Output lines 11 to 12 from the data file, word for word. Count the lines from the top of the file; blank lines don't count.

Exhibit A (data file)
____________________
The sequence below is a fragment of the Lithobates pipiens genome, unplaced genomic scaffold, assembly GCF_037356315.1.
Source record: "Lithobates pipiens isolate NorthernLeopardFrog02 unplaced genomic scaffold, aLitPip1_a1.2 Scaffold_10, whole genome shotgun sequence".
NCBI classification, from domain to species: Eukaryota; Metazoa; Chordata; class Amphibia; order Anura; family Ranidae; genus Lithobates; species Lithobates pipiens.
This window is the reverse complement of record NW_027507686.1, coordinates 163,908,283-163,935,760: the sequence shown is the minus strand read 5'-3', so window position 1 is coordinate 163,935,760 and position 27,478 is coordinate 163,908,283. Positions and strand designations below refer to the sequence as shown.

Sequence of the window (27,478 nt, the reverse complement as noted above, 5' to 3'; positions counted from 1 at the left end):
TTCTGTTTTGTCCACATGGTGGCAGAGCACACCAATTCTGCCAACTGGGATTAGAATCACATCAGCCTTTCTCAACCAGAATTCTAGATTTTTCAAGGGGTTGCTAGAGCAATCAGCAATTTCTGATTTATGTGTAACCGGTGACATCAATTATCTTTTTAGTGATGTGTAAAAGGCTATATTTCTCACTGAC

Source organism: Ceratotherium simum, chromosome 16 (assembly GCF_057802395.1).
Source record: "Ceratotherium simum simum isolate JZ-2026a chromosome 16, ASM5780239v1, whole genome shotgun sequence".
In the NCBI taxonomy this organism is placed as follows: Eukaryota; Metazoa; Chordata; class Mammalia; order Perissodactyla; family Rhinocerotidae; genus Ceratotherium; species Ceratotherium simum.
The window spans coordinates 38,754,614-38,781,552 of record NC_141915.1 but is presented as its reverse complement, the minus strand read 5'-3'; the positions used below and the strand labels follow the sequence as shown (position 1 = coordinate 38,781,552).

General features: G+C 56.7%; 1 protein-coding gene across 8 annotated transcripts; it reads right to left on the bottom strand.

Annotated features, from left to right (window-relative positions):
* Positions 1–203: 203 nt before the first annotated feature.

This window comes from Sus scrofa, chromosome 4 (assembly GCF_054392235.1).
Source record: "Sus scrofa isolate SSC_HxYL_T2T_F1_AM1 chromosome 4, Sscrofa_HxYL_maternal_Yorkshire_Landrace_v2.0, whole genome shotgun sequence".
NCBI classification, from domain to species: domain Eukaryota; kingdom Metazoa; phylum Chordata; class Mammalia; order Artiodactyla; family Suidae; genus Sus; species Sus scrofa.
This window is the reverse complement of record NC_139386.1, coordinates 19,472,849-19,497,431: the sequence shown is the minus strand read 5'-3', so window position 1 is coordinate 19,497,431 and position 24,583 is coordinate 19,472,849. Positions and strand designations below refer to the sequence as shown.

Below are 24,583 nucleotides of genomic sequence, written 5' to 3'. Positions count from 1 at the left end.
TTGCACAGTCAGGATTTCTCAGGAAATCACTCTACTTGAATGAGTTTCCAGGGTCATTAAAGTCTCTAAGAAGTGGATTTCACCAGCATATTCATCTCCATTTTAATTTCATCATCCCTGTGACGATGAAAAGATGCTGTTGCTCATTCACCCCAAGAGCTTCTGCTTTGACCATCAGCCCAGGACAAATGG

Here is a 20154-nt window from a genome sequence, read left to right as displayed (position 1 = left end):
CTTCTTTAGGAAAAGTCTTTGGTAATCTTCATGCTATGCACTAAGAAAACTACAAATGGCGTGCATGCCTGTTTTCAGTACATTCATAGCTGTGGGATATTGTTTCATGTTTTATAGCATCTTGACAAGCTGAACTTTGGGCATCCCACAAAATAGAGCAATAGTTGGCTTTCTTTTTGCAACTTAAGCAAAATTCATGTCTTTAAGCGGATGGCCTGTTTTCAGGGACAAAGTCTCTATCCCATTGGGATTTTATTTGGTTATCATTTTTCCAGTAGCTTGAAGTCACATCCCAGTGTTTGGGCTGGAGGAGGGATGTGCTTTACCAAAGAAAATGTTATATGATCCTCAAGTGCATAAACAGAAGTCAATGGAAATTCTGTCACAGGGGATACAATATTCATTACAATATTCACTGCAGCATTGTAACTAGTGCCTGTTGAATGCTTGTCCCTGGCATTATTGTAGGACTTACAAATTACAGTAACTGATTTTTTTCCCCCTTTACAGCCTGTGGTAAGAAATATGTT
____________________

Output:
General features: G+C 56.7%; 1 protein-coding gene across 8 annotated transcripts; it reads right to left on the bottom strand.

Annotated features, from left to right (window-relative positions):